Pain And Structural Damage #BackPain
I have had quite a few instances lately in clinic whereby I had to tackle painful problems in a different way. The common theme to all of these problems was that each of the people who had pain believed that the pain was as a result of some damage that they had done to themselves. I frequently heard "the doctor says that I must have hurt myself in some way to cause this pain", "Something must have been pulled or torn for this pain to appear", "Its my lower back, the scans show that I have a big bulging disc down there and I have been having trouble with it on and off for a few years".
As a therapist who works with chronic problems, I am no stranger to hearing things like this. And every time I do hear something like this I recognise that the people who say it to me are worried, are afraid and very often are just waiting for me to confirm what they already believe about their body.
According to the latest research, pain does not equate to structural damage. That means that the following scenarios are possible:
To have no pain and to have structural damage in the body
To have pain and to have structural damage in the body
To have no pain and to have no structural damage in the body
To have pain and to have no structural damage in the body
In fact, if we were to MRI everyone that we met, according to some studies roughly 50% of them would have issues with spinal discs and yet they would have no pain! And there is also the possibility that a structural issue may be causing pain, but it is most definitely not the only reason why a person may be experiencing pain.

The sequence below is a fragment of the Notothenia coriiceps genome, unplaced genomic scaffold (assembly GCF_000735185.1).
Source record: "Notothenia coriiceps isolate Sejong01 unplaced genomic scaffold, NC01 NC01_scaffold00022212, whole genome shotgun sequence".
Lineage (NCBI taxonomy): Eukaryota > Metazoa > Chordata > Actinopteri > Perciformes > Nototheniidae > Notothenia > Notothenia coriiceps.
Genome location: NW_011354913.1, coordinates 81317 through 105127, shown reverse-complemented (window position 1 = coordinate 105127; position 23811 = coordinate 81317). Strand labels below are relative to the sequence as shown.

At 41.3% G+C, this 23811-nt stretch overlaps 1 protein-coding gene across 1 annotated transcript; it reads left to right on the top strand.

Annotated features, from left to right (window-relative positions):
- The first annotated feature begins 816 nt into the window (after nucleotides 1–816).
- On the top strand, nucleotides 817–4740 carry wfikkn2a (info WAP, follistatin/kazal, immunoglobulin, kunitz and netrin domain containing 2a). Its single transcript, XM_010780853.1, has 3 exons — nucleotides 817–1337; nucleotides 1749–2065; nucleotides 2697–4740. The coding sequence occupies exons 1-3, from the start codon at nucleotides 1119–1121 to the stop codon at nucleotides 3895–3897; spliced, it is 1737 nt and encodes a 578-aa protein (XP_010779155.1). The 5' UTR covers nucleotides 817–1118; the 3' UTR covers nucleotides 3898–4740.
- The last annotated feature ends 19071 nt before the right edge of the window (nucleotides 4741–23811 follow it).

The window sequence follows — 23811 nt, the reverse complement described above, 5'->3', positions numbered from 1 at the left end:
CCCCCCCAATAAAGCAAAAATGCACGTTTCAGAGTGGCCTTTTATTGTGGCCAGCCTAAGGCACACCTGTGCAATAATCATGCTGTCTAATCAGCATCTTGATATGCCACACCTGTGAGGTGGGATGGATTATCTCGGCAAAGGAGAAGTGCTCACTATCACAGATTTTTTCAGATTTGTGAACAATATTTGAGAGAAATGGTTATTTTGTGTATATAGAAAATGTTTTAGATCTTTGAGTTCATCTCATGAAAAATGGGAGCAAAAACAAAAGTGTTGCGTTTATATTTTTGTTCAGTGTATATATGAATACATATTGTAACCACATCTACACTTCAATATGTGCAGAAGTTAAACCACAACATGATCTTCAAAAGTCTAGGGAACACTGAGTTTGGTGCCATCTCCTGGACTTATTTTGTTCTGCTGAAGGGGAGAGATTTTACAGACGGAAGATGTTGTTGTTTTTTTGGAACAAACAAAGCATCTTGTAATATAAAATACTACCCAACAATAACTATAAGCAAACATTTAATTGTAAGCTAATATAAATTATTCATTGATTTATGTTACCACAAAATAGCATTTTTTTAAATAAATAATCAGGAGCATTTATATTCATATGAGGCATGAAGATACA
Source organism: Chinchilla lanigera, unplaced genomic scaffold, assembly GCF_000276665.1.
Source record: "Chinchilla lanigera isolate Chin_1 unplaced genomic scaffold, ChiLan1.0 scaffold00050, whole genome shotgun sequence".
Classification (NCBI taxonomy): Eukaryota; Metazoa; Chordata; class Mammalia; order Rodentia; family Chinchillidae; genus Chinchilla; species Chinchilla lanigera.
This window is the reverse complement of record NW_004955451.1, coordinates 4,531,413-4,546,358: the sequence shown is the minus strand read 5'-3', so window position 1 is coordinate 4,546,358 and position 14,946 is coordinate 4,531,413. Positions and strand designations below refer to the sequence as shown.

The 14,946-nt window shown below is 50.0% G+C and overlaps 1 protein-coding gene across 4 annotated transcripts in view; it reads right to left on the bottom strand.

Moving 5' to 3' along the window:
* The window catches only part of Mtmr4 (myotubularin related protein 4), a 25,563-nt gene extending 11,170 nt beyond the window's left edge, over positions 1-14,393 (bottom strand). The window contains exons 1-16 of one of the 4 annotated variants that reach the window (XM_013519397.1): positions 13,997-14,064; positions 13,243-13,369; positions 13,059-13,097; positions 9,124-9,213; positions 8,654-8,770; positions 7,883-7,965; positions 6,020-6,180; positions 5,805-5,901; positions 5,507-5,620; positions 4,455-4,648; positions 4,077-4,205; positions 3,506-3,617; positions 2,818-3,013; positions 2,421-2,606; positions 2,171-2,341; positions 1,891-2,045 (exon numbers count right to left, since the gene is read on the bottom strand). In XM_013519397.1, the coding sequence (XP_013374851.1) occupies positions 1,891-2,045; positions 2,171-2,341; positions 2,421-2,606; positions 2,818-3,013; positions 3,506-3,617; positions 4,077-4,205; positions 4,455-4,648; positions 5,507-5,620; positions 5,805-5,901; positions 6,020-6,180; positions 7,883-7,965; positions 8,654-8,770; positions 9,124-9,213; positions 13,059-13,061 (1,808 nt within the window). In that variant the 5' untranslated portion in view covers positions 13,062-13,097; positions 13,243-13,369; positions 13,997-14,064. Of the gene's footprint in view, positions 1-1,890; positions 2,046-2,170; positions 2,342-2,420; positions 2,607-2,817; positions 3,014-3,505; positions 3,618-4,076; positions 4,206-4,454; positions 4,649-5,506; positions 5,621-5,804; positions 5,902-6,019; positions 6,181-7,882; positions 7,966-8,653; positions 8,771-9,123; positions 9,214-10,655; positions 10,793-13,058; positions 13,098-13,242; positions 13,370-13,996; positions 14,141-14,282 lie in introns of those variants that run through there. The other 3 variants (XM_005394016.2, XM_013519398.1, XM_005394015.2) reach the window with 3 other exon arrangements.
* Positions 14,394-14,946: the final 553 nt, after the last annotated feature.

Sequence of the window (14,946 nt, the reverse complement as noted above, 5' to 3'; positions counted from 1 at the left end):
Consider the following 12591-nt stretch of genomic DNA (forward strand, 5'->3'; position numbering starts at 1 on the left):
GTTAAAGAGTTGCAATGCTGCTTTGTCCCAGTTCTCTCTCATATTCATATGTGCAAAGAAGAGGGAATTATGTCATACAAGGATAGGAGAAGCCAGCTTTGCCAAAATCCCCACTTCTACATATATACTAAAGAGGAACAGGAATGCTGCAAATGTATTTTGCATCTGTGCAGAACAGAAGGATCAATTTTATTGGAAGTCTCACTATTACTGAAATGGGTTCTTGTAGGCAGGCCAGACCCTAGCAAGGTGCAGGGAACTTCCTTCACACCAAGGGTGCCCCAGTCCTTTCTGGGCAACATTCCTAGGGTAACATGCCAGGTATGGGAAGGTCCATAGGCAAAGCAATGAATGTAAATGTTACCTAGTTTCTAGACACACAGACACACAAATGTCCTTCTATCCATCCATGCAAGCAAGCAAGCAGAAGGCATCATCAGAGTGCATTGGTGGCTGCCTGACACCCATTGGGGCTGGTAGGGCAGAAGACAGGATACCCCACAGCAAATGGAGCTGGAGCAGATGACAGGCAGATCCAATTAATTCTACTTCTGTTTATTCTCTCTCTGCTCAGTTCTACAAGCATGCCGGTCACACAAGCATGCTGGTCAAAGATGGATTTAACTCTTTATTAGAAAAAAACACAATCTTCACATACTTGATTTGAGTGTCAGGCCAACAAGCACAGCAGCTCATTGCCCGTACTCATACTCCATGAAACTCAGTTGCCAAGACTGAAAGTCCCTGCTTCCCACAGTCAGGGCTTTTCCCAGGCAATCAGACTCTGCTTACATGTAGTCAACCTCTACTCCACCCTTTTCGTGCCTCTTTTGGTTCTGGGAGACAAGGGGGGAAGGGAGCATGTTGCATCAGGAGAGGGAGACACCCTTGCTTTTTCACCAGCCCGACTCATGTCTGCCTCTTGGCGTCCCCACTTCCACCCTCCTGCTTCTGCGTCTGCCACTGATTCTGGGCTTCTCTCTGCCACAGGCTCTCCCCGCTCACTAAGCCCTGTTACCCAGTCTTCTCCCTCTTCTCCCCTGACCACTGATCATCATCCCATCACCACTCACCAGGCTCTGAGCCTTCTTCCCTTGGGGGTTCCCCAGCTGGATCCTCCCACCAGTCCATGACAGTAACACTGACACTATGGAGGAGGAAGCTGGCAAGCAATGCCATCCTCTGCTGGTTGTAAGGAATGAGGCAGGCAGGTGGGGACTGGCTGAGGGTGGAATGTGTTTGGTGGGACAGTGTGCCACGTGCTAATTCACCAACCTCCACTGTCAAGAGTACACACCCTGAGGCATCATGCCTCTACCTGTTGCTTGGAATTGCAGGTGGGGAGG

Whilst back in Ireland recently, I was treating some people to help them with pain. I was told by one person that they had a major issue with their lumbar discs and that they were constantly living in fear of it reoccurring. Unfortunately this person had experienced a painful episode a few days prior and was in quite a lot of pain.
After explaining to him that pain does not always occur because of structural damage, and that very often (up to 66% according to a recent study) disc bulges/herniations can spontaneously reabsorb without any need for surgical intervention, he became visibly happier and less fearful about his back.
We then did some treatment in which we worked on areas of his body that our assessments revealed were influencing his ability to move freely. He left pain free, with much improved range of motion and with a huge smile on his face saying "I can feel a big big change in me after your help today, Thank you very much!"
Sometimes, the beliefs that we have about pain are supportive and sometimes they are not. We know that the perception of threat (internal or external) is a contributing factor in the generation of pain. Unsupportive beliefs can contribute to increased threat for a person in pain. That is one major reason why I aim to educate people in clinic about their bodies, about their pain and to help them to adopt more supportive beliefs where possible.